How are you? I know that question may be hard to answer nowadays for some. Our world is facing two pandemics; one we're trying to find a cure to (COVID19) and one that's been ongoing for decades (racism). If one of your replies to my question is tired, I feel you sis, I am too.
Its been overwhelming to say the least. I am overwhelmed with emotions (anger, fear, frustration, empathy, etc.). I was naive to believe that police brutality would take a break during this current Corona Virus pandemic. As we can see, it's still happening everyday and now history is repeating itself. We're all familiar with the riots in Ferguson that happened in 2014 and thus the raise of the Black Lives Matter Movement. It's happening again, in 2020 with riots and protests all over the world. All of my peers can sadly say they've seen at least one video of a Black person being murdered by police. Unfortunately many of us are used to seeing Black pain, in many perspectives throughout our lives, rather personally or through media. I hate to say that over the past two decades of my life, I've become desensitize to seeing Black pain in the media. Unfortunately, it has ALWAYS been depicted as apart of the Black experience no matter how rich and successful you are. But there's something extremely different from watching a movie/show about Black pain, than seeing it in real time on your phone or in person. The last video I witnessed of a Black man being unjustly murdered by the police was Philandro Castille (rest in power) in 2016. I can't get that image out of my mind. In fact now, I avoid seeing videos. I try my hardest to not watch them when they AGAIN start trending on my social media timelines. I really thought I would get a break from seeing these videos during quarantine but than Ahmaud Arbery popped up. And than Breonna Taylor. And than George Floyd. And then....I am overwhelmed.
One of the things I also started to notice on my timeline was my peers talking about the lack of SO MANY NAMES not trending that we also needed to know their stories and fight for justice on their behalf. They were the names of Black Queer people. I admit, whenever there has been a story of another Black person being murdered by the police, they are often Black heterosexual men. Sometimes we'll hear about Black heterosexual women but not often. Their names also don't get as much attention as they should. But I didn't know any Black Queer people by memory that were killed unjustly by this corrupt justice system until recently. That is shameful. One of the most neglected and unmentioned Black populations that we don't talk enough about or fight for justice for is Black Transgender people.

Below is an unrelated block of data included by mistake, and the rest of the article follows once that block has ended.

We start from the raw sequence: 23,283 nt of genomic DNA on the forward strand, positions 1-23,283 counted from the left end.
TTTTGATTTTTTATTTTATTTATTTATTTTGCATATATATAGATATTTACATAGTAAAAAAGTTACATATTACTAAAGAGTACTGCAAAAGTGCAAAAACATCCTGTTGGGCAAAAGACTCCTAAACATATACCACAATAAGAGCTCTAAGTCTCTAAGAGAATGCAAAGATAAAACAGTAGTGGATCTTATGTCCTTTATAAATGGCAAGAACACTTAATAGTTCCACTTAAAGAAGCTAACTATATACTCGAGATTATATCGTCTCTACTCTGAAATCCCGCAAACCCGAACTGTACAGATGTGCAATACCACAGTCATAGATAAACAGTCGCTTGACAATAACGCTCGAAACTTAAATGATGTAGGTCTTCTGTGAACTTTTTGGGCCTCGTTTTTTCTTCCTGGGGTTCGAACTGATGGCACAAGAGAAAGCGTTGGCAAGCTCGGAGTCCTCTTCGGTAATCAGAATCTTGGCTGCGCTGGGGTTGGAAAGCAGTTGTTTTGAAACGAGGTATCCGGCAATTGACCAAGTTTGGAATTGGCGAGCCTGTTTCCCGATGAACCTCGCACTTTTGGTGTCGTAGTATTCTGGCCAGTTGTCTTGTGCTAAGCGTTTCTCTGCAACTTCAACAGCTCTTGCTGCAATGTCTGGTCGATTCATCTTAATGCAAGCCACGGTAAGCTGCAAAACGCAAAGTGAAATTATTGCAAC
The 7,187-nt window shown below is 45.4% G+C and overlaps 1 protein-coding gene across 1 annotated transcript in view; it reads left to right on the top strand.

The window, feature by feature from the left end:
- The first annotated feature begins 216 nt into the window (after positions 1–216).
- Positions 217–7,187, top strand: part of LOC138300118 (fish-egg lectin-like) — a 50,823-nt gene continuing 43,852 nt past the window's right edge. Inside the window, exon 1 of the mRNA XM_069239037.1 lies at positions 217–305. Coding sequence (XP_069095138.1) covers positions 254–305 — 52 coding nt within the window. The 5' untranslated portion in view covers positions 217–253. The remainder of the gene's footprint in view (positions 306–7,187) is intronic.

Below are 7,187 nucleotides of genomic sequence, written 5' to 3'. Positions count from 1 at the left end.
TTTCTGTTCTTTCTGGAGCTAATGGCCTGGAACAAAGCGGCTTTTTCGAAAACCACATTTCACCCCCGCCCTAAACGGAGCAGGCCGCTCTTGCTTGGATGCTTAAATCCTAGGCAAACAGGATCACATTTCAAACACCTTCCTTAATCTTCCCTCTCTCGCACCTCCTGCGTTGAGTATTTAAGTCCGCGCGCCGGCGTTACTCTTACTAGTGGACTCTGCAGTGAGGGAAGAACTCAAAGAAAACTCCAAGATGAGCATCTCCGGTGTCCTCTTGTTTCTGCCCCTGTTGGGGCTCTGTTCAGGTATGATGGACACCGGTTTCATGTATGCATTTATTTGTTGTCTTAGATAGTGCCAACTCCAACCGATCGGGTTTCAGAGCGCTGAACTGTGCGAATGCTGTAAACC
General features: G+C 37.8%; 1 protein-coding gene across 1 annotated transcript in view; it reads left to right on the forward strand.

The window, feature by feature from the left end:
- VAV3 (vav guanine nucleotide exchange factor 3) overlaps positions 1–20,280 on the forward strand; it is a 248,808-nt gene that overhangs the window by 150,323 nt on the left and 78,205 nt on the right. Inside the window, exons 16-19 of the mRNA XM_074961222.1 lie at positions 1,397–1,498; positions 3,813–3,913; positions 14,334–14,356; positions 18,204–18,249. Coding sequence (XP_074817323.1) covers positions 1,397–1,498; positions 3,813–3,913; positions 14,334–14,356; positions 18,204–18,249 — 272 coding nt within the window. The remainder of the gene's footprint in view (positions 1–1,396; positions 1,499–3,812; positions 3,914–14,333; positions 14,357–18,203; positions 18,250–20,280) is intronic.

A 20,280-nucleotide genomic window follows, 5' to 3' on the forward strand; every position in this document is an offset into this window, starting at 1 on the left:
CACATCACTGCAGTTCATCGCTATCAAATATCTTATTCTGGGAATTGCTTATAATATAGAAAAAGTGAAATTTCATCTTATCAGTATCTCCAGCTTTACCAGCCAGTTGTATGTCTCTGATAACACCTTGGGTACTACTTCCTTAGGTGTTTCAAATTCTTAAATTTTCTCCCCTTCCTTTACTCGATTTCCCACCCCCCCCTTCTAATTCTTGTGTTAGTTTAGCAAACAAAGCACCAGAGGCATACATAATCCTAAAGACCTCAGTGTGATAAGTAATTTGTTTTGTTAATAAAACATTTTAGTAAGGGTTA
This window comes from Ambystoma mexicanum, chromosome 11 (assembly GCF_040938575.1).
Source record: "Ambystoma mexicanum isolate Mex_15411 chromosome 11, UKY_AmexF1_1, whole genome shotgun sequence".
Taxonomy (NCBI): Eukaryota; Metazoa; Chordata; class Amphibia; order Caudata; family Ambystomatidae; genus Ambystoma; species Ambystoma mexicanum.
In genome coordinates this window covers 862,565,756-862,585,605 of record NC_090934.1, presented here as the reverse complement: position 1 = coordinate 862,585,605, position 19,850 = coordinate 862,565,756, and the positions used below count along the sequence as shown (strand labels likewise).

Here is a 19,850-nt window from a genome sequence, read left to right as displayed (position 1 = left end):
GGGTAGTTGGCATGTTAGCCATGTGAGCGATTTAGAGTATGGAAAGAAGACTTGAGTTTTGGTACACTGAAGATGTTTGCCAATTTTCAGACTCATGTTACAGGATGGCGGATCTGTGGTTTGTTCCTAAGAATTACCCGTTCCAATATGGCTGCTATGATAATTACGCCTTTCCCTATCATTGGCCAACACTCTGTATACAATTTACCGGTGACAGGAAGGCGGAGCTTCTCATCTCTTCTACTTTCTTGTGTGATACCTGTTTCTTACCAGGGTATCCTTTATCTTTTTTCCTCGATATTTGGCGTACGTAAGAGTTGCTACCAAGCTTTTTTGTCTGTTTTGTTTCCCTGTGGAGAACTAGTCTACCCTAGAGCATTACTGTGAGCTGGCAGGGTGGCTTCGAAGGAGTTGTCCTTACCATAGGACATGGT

I've been fortunate to meet a few Black Transgender people and their friendships mean a lot to me. More importantly, their lives mean a lot to me. They are also my kings and queens. It makes me really sad that many folks don't view them the same. It saddens me that one of their worst enemies is Black people. There's so much homophobia and transphobia still living and breathing in our Black community and the world at large and its been time for us to do better! Its been time for us to include ALL Black people in the fight for Black liberation.
In honor of PRIDEmonth, I wanted to connect with a Queer Artist I have admired from a far. Her name is Merci D.
Mercedes aka Merci D, is a proud Black Queer Bostonian that recently graduated with the Class of 2020! Yes! She got her Bachelors Degree while surviving a pandemic! That's not only admirable but a great historic story for future generations. Shoutout to the entire Class of 2020! They may have missed out on traditional graduation celebrations but this generation of grads didn't let that hold them back from celebrating and living in their greatness. Merci D is one of those achievers!
The young artist has been writing and producing music for the past few years and recently released a new mixtape this past February! Doing all of that while commuting to school in Amherst to finish her senior year is not an easy task but any means but the resilience in her DNA wouldn't have it any other way. She's a beautiful example of living your life and your purpose despite the adversities.